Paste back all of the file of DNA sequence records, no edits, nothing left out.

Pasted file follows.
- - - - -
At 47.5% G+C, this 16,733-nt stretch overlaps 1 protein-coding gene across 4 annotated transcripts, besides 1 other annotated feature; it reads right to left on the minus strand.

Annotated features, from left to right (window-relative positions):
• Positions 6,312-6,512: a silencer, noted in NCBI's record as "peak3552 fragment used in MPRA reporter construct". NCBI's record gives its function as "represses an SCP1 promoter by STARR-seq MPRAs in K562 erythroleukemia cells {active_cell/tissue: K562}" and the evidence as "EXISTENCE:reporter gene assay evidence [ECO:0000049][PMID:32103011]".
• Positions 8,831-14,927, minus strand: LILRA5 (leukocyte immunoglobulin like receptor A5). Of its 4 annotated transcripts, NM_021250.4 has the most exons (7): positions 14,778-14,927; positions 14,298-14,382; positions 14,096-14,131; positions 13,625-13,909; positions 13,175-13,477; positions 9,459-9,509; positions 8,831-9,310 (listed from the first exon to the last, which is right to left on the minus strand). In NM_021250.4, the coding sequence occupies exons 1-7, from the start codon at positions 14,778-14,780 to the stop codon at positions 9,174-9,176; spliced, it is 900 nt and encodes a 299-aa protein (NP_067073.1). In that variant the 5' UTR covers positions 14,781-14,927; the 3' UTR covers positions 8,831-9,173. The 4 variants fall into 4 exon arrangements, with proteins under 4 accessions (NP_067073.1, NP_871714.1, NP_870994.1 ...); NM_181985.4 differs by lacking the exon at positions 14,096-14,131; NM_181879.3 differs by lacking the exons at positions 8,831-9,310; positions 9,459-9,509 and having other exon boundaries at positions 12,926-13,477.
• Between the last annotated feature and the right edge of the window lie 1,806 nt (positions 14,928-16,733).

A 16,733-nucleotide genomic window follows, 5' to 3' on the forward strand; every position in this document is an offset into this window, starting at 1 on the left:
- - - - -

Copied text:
At 47.5% G+C, this 16,733-nt stretch overlaps 1 protein-coding gene across 4 annotated transcripts, besides 1 other annotated feature; it reads right to left on the minus strand.

Annotated features, from left to right (window-relative positions):
• Positions 6,312-6,512: a silencer, noted in NCBI's record as "peak3552 fragment used in MPRA reporter construct". NCBI's record gives its function as "represses an SCP1 promoter by STARR-seq MPRAs in K562 erythroleukemia cells {active_cell/tissue: K562}" and the evidence as "EXISTENCE:reporter gene assay evidence [ECO:0000049][PMID:32103011]".
• Positions 8,831-14,927, minus strand: LILRA5 (leukocyte immunoglobulin like receptor A5). Of its 4 annotated transcripts, NM_021250.4 has the most exons (7): positions 14,778-14,927; positions 14,298-14,382; positions 14,096-14,131; positions 13,625-13,909; positions 13,175-13,477; positions 9,459-9,509; positions 8,831-9,310 (listed from the first exon to the last, which is right to left on the minus strand). In NM_021250.4, the coding sequence occupies exons 1-7, from the start codon at positions 14,778-14,780 to the stop codon at positions 9,174-9,176; spliced, it is 900 nt and encodes a 299-aa protein (NP_067073.1). In that variant the 5' UTR covers positions 14,781-14,927; the 3' UTR covers positions 8,831-9,173. The 4 variants fall into 4 exon arrangements, with proteins under 4 accessions (NP_067073.1, NP_871714.1, NP_870994.1 ...); NM_181985.4 differs by lacking the exon at positions 14,096-14,131; NM_181879.3 differs by lacking the exons at positions 8,831-9,310; positions 9,459-9,509 and having other exon boundaries at positions 12,926-13,477.
• Between the last annotated feature and the right edge of the window lie 1,806 nt (positions 14,928-16,733).

A 16,733-nucleotide genomic window follows, 5' to 3' on the forward strand; every position in this document is an offset into this window, starting at 1 on the left: